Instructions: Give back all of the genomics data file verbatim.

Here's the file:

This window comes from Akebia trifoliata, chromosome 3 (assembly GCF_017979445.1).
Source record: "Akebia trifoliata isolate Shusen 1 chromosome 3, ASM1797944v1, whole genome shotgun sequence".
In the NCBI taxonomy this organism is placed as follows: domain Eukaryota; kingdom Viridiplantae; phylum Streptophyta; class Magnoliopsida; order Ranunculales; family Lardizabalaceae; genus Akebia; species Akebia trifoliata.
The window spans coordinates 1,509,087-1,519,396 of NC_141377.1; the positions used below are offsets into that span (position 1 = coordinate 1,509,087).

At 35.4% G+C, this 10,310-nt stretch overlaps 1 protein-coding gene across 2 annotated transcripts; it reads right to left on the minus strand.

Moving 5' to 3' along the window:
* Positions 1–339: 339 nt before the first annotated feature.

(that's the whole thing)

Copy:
This window comes from Akebia trifoliata, chromosome 3 (assembly GCF_017979445.1).
Source record: "Akebia trifoliata isolate Shusen 1 chromosome 3, ASM1797944v1, whole genome shotgun sequence".
In the NCBI taxonomy this organism is placed as follows: domain Eukaryota; kingdom Viridiplantae; phylum Streptophyta; class Magnoliopsida; order Ranunculales; family Lardizabalaceae; genus Akebia; species Akebia trifoliata.
The window spans coordinates 1,509,087-1,519,396 of NC_141377.1; the positions used below are offsets into that span (position 1 = coordinate 1,509,087).

At 35.4% G+C, this 10,310-nt stretch overlaps 1 protein-coding gene across 2 annotated transcripts; it reads right to left on the minus strand.

Moving 5' to 3' along the window:
* Positions 1–339: 339 nt before the first annotated feature.